Claire Nitze is a fine art photographer based in Brooklyn, NY. She studied photography at Duke University's Center for Documentary Studies, as well as at the International Center of Photography in New York City. Her large format, abstract pieces have been placed in private collections; design showrooms; corporate lobbies; and residential developments. Her work has shown at Filtro Foto Gallery in Miami as a featured artist for Art Basel and Art Miami; West Two Gallery in London; and Davis Waldron Gallery in Atlanta.
Claire grew up in Beaufort, South Carolina and lives in Brooklyn with her husband and two children.
On a basic, primary level, these photographs are about color and line, shadow and structure. They capture unremarkable scenes, in a sense — walls, sidewalks, imperfections — but for me, the straightforward simplicity of the images is their strength.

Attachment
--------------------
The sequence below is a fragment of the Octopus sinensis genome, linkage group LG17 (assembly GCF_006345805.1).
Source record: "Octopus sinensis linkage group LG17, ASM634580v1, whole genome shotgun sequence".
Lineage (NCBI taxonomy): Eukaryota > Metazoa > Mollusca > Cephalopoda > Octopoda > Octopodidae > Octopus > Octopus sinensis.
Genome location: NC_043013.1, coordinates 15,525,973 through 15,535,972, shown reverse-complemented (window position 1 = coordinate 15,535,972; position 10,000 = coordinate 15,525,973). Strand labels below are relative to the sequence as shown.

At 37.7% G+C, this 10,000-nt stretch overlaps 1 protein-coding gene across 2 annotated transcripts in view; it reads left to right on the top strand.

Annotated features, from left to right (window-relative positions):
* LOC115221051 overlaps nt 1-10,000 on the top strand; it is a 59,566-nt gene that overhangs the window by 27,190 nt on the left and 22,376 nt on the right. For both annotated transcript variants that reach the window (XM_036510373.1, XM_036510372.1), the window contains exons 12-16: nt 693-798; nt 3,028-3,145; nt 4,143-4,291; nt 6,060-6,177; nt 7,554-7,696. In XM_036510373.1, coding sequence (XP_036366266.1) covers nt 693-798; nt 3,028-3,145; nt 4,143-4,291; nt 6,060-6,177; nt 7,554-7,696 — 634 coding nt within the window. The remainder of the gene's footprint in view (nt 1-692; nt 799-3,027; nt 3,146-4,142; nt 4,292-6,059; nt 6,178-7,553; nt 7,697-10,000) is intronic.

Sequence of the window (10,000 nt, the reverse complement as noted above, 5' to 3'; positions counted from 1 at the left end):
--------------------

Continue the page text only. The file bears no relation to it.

The project also opens a window onto a changing city, one desperate to be noticed and desired. When I first photographed Miami in 2003, I was struck by the flair and speed of the place, the glitz and the shine that defined it. But in the older, poorer neighborhoods at the edges of all that, I saw something that seemed closer to its true soul: nameless, vacant buildings painted bright, arresting colors along blocks of empty warehouses and tenements. The real beauty in these images comes from the spirit that makes someone bother with paint when plain concrete would do.
These photographs were shot in Wynwood, Little Haiti, and Overtown in 2004 and 2005. The streets were empty, quiet, gritty, and beautiful. In the years since, these buildings and sidewalks have been cleaned up or simply replaced.
Miami continues to work hard to make itself new, but what you see here came first.